Google intends to spin off its public sector cloud services business line from Google Cloud, launching an independent division focused on serving federal, state, and local governments as well as the education sector, according to a recent announcement.
The new public sector business will be set up as a separate legal entity from Google Cloud, operating as its own independent company with a board of advisors. Will Grannis, the Chief Technology Officer of Google Cloud, will serve as the leader of the new division until a permanent Chief Executive Officer is recruited. The current Google Cloud CEO, Thomas Kurian, described the launch as “doubling down our significant commitment to serving the U.S. public sector.”
The new division’s U.S. Public Sector sales organization will be led by Lynn Martin, who will report to Grannis. Other well-known Google staff will provide support for the new business arm, including Jeanette Manfra, Senior Director of Global Risk and Compliance and a former top cyber official at the U.S. Department of Homeland Security; Phil Venables, Google Cloud CISO and an adviser on the President’s Council of Advisors on Science and Technology; and Joel Minton, Google Cloud Technical Director for the Office of the CTO and former Executive Director of the General Services Administration’s Login.gov.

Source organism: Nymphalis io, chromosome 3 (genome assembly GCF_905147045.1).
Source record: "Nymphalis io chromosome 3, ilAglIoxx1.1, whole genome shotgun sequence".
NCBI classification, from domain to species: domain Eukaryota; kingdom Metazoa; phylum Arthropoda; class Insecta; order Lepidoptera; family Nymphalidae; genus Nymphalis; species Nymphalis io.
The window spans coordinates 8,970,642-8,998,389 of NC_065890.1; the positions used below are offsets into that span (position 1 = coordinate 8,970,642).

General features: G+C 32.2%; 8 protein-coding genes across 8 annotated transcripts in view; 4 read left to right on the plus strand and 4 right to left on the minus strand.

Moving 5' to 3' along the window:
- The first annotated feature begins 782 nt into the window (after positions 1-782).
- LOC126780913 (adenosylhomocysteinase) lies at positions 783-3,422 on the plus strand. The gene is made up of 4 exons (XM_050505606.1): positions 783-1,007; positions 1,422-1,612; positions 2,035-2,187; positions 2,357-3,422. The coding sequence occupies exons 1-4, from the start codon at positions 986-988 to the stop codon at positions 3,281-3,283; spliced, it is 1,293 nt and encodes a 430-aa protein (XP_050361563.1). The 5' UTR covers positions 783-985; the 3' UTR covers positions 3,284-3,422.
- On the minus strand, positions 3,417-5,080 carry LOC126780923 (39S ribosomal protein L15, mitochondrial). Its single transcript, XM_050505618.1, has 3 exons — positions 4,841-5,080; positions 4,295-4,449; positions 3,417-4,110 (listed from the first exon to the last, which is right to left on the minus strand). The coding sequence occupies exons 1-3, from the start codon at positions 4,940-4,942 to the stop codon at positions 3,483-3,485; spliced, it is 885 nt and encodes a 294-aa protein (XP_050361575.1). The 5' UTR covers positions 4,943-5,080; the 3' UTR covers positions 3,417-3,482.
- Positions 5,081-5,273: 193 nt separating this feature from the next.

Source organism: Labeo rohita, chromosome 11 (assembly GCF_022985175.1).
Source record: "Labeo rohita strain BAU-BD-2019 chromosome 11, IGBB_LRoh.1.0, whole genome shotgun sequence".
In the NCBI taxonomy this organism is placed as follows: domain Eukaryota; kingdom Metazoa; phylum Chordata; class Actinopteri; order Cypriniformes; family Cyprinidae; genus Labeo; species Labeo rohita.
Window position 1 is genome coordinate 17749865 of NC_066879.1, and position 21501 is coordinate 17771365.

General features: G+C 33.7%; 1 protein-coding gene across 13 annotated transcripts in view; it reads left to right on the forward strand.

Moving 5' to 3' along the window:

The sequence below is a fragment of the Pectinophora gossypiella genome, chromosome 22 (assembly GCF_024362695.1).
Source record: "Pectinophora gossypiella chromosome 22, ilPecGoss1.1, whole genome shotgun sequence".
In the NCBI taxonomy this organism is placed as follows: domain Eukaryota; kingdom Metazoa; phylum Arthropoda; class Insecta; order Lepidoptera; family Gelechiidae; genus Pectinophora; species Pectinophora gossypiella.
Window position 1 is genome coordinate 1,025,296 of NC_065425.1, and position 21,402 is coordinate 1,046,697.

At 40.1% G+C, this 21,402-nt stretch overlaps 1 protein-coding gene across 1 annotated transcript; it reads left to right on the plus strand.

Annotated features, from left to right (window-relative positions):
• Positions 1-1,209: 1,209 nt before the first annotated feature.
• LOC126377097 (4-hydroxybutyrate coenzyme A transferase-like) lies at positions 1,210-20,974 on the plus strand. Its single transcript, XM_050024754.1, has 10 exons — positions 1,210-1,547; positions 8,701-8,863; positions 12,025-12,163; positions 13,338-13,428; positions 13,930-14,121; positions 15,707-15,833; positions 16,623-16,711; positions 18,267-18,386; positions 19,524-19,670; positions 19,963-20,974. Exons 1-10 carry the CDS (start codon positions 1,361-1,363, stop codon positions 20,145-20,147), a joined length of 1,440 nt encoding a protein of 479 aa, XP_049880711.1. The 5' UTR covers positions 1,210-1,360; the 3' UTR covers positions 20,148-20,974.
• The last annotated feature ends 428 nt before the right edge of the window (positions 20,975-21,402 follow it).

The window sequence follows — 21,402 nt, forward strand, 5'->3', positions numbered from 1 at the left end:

The public sector business will focus on four big areas that have been key drivers of Google Cloud’s past work with the public sector: IT infrastructure modernization, cybersecurity, advanced analytics, and collaboration tools.
The move comes as part of Google’s overall growth in public sector business, with recent years seeing the tech giant win civilian and defense contracts at the federal level with agencies such as the Department of Energy, U.S. Postal Service, and Department of Veteran Affairs, as well as the U.S. Air Force, Navy, and Defense Innovation Unit. The company has also bid on a billion-dollar multi-cloud acquisition, the Joint Warfighting Cloud Capability (JWCC).
By creating a new public sector division, Google will be able to pair resources unique to the public sector that are not needed by commercial accounts with its advanced engineering capabilities to help organizations change the way they use technology to deliver services, become more efficient, and enable new capabilities.